So at the Last Supper, when Jesus got down on the floor and took to washing the feet of his disciples, he was assuming a role previously enacted in their presence by a woman. He assumed what in their eyes was a feminized posture, one that discomfited Simon Peter (the macho disciple who later would cut off the ear of one of Jesus’s arresting officers) that he questioned, perhaps in a joking fashion, why Jesus didn’t wash his hands and head as well?
Weeping with Women
Although movies often depict Jesus as either an ascetic sage or tempestuous teacher of Scripture with a serious streak, a close reading of the Bible reveals that he was an emotionally sensitive man — one who, as the saying goes, “was in touch with his feminine side.”
We glimpse this side of Jesus when he is called to the home of Mary and Martha, the sisters of Lazarus, whose sorrow after the death of their brother, whom Jesus loved, emotionally wrenches him. “Deeply moved in his spirit and greatly troubled,” Jesus weeps with the women, who keep telling him “if you had been here, our brother would not have died!”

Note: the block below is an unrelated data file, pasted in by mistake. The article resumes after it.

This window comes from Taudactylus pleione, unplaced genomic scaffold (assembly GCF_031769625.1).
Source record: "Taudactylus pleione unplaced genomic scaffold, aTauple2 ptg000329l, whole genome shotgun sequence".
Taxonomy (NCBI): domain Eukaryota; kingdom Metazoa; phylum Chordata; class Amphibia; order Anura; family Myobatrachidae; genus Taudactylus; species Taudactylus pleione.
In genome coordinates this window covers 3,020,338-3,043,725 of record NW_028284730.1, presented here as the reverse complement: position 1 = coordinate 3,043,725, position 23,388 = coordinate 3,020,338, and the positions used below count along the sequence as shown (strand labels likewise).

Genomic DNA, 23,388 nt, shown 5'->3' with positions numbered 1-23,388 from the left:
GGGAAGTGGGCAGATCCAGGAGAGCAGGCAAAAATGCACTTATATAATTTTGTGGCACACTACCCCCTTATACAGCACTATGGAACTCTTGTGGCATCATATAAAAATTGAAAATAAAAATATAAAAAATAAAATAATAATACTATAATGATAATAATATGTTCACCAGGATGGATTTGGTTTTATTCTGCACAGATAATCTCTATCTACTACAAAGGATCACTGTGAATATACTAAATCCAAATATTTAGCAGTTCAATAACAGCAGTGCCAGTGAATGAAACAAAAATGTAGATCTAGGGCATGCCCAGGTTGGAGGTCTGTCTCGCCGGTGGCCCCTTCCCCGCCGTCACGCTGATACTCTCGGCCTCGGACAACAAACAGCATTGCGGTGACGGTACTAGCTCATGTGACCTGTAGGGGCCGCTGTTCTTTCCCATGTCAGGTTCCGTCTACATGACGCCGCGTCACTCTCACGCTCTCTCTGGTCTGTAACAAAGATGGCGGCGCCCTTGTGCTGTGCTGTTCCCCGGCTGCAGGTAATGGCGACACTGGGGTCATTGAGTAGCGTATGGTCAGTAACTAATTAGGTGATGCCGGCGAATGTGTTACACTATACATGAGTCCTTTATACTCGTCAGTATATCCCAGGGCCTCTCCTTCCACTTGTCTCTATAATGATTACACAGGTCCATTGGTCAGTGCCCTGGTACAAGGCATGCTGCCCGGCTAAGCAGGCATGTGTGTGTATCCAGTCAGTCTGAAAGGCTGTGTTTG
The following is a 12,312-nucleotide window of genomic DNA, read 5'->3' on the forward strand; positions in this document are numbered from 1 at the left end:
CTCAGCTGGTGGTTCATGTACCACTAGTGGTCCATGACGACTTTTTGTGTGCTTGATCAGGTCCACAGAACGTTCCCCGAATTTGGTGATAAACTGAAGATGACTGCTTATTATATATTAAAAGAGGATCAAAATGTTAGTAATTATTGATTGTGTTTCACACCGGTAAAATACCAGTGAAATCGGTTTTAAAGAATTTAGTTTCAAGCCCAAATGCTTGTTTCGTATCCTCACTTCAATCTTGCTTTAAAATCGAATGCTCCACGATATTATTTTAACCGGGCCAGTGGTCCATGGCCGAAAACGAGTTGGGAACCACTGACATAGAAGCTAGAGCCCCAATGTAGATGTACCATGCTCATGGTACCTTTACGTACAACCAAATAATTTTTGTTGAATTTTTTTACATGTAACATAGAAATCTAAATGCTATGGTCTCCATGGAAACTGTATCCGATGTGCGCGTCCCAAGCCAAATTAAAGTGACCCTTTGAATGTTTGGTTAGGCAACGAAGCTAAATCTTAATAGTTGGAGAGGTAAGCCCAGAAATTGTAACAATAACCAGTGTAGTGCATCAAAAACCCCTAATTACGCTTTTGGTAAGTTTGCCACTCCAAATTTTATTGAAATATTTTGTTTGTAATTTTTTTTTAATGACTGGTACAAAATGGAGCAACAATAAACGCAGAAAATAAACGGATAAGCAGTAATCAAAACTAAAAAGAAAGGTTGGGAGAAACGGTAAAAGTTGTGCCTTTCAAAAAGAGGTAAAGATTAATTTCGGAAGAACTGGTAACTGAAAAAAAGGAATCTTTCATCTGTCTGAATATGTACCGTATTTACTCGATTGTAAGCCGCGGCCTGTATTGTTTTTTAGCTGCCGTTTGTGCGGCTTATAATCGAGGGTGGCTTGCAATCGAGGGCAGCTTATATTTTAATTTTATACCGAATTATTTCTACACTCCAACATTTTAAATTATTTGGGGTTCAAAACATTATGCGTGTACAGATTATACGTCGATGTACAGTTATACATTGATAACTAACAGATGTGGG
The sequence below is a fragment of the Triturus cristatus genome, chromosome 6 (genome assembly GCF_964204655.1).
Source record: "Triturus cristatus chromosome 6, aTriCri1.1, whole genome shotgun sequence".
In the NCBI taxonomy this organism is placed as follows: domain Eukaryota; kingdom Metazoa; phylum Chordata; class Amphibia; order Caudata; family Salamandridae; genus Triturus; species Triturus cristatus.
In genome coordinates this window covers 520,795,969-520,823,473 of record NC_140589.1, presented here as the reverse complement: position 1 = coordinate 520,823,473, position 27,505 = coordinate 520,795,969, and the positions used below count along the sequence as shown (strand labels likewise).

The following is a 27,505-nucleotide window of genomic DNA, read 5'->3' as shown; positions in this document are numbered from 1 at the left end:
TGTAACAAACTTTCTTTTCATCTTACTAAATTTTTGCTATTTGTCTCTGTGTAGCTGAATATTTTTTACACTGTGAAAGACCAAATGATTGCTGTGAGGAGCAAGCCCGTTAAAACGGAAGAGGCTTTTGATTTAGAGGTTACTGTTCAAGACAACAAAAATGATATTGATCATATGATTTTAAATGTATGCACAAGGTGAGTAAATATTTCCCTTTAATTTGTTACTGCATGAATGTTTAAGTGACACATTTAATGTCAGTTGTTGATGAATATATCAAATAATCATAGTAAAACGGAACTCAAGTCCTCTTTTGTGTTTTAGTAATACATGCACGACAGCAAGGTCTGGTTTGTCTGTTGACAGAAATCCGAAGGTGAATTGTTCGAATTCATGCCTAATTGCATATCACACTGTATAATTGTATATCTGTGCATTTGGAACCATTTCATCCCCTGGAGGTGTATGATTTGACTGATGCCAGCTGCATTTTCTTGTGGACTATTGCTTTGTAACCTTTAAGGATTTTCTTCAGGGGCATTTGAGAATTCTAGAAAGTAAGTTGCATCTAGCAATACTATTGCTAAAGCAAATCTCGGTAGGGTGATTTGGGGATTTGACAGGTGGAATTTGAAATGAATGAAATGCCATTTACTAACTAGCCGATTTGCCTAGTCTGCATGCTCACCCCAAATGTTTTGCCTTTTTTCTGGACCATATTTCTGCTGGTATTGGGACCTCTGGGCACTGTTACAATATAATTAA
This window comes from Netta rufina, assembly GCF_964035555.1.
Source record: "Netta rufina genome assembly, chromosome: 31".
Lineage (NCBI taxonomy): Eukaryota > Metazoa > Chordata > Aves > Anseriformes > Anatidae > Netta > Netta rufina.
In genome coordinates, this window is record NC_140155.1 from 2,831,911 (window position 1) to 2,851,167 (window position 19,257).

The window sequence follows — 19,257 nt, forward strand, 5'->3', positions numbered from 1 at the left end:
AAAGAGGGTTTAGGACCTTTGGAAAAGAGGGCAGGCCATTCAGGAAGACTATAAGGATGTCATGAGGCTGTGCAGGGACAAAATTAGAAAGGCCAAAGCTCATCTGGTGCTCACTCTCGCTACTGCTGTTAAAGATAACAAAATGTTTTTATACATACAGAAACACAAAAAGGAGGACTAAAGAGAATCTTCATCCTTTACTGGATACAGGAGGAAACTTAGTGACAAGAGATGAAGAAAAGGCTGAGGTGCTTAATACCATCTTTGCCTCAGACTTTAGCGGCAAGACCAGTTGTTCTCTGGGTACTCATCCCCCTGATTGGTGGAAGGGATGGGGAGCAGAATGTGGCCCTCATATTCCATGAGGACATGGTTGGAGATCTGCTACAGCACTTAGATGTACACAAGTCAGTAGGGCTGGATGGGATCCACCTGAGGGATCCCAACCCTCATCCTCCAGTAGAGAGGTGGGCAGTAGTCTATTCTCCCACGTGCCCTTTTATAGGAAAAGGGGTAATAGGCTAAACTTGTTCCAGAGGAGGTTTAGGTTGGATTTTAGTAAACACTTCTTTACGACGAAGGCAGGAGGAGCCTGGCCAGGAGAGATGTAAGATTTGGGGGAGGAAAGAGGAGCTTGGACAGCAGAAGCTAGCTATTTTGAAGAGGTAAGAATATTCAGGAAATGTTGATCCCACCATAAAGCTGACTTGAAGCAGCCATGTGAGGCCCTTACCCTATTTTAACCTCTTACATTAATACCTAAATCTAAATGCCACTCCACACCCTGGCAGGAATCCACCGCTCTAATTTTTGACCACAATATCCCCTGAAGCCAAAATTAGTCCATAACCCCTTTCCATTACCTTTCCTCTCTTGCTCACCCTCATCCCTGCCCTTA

Even though Jesus knows he will soon raise Lazarus out of death and restore harmony to the family, he is so emotionally bonded to Mary and Martha that he can’t hold himself back. The conventional role of the male in such situations is to “be strong” and comfort the crying ladies, but Jesus by nature (“deeply moved in his spirit”) has no such inclination.
Unphased by the Foul Touch of A Menstruating Female
In one poignant story, a woman who has been menstruating for 12 years elbowed her way through a thick crowd, desperate to touch a man whom she clearly didn’t consider a “man” since Jewish law absolutely prohibited contact between menstruating women and any man. The Torah (the Old Testament) is clear on this point: